Clovelly Park contamination scandal: 25 houses will be razed this year

As reported on

BULLDOZERS will be brought in to flatten 25 homes at the centre of a contamination scandal in Adelaide’s west. It’s likely the houses will be gone within months.

DOZENS of homes in the Clovelly Park contamination zone will be bulldozed this year.

The State Government has confirmed 24 Housing SA properties and one former private residence will soon be levelled.

Renewal SA told the Guardian Messenger yesterday it would call for tenders for the work within two months.

Housing SA tenants and one homeowner in Chestnut Court and Ash Ave have been moved out of the area since August.

The Guardian Messenger understands three Housing SA tenants and one homeowner remain in houses in Ash Ave.

A Renewal SA spokesman said homes still occupied were also condemned.

“Renewal SA will be demolishing vacant houses in Chestnut Court and Ash Avenue at Clovelly Park,” the spokesman said.

“Tenders for the demolition work will be called within approximately eight weeks following communication with the local community.

“Any further demolitions will be dependent upon the decisions of residents in the remaining homes.”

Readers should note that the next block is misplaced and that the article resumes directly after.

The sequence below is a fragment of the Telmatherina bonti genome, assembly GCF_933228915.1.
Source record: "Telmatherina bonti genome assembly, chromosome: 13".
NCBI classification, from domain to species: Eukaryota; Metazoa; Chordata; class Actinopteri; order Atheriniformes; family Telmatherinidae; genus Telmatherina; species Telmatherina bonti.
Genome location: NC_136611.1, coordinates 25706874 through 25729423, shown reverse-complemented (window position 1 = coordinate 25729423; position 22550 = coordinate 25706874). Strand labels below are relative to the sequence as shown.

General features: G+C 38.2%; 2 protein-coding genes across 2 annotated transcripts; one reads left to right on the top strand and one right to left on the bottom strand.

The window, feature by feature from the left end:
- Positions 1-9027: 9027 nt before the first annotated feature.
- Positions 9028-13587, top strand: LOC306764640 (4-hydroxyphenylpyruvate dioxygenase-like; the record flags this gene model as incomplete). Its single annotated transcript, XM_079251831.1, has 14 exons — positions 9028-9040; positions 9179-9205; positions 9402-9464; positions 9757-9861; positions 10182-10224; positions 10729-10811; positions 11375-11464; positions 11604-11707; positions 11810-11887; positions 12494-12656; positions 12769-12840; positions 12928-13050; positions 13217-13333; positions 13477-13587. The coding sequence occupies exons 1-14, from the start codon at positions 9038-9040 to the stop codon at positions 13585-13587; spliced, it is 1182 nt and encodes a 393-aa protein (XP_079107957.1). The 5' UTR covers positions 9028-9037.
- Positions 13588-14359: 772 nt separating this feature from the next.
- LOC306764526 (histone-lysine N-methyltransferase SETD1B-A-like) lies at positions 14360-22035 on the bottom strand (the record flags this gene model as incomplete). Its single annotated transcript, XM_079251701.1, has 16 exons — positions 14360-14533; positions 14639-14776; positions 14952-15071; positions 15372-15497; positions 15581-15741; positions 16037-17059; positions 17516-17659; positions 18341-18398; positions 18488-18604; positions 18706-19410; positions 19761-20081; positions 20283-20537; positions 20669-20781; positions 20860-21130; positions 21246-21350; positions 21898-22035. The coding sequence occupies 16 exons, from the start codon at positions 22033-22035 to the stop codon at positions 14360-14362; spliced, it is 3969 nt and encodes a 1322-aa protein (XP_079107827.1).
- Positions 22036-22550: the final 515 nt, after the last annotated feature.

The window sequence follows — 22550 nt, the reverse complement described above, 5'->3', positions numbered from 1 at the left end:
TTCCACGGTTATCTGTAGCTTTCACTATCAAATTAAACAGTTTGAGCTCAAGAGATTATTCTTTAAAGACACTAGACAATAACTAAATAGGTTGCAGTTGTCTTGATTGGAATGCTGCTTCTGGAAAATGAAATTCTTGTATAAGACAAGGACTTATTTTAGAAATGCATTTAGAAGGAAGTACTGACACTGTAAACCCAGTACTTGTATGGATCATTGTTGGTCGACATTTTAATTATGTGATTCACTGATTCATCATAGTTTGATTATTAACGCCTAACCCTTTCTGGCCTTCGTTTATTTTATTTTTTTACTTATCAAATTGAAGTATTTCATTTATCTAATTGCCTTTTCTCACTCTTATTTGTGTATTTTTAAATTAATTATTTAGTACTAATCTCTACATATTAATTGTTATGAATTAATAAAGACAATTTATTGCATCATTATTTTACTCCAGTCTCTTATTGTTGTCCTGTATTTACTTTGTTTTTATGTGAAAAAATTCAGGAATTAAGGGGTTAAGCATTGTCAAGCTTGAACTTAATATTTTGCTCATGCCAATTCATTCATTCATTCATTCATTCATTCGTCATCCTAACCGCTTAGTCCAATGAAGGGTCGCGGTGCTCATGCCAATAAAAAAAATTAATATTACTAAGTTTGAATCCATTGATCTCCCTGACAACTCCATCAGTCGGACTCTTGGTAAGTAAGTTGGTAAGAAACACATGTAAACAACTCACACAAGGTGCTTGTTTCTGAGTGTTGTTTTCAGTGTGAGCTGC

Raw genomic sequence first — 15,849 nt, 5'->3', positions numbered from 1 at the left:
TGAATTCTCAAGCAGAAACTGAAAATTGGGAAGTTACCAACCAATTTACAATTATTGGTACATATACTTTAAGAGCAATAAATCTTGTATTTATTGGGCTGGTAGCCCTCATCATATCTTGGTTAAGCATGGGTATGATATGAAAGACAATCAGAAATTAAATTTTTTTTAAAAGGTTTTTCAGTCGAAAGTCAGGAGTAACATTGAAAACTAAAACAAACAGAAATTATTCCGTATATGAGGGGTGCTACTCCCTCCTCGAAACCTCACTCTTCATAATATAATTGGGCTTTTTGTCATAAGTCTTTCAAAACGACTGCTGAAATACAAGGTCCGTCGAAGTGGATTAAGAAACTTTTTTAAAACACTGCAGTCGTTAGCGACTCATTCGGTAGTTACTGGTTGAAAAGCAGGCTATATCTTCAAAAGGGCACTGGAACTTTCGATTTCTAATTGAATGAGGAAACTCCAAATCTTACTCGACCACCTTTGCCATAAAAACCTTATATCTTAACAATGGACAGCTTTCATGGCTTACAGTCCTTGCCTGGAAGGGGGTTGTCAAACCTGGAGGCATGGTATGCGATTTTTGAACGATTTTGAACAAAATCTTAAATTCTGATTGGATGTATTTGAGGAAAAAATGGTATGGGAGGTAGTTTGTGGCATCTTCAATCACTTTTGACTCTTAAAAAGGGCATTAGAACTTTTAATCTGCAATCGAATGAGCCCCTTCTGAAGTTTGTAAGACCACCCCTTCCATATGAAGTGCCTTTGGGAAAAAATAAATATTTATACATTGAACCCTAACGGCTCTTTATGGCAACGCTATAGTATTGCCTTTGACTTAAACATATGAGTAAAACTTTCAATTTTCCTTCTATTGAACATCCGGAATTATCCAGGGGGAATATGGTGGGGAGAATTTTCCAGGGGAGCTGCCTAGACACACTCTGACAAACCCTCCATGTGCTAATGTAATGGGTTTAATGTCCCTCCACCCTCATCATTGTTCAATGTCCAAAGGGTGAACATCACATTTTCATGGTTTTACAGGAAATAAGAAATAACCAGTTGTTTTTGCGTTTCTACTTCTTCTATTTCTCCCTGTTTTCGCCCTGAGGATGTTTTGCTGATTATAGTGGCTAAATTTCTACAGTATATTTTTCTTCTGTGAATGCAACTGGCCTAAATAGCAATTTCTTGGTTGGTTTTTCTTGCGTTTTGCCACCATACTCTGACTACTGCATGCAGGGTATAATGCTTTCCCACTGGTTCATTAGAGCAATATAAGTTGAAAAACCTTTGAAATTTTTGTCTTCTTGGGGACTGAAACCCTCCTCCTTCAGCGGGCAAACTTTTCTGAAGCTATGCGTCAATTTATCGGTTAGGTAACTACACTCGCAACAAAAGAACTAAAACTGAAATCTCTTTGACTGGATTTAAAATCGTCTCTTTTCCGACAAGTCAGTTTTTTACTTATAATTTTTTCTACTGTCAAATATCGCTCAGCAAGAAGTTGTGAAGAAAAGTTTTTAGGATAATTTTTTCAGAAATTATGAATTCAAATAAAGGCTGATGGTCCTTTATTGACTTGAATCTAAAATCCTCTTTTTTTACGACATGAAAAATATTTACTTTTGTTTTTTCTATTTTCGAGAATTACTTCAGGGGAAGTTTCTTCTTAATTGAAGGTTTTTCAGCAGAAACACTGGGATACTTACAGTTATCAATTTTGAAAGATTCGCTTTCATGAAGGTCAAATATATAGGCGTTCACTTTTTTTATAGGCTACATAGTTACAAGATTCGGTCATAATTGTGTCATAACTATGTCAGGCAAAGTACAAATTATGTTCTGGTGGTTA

Chestnut Court, Clovelly Park, abandoned after the contamination scare. Picture: Dave CroninSource:News Corp Australia

It is not known what will happen to the area once the houses are gone.

Residents were told to leave in July after high levels of potentially dangerous chemical trichloroethylene were discovered in the air and soil.

The World Health Organisation states TCE levels of two or more micrograms per cubic metre of air in houses is a health risk.

Further test results released in December showed levels of more than 20 micrograms were discovered in eight homes in Chestnut Court, Ash Ave and Woodland Rd.

The highest reading was 35 micrograms.

Levels that high trigger intervention.

At least five sources have been blamed for the contamination, including Mitsubishi Motors and Monroe Australia.

Marion Mayor Kris Hanna said demolishing the houses would be an emotional time for former residents.

“My heart goes out to the residents who had long and happy stays at those houses, and to the parents whose children played in the dirt in the backyard,” Mr Hanna said.

“People’s health comes first.

“I hope we’re better as a society today than we were decades ago when we allowed polluters to poison our underground water.

“We have to accept the expert advice and (the demolition) will be a painful process for a lot of local residents.”

By |2018-03-21T05:09:32+00:00May 15th, 2015|In the News|0 Comments

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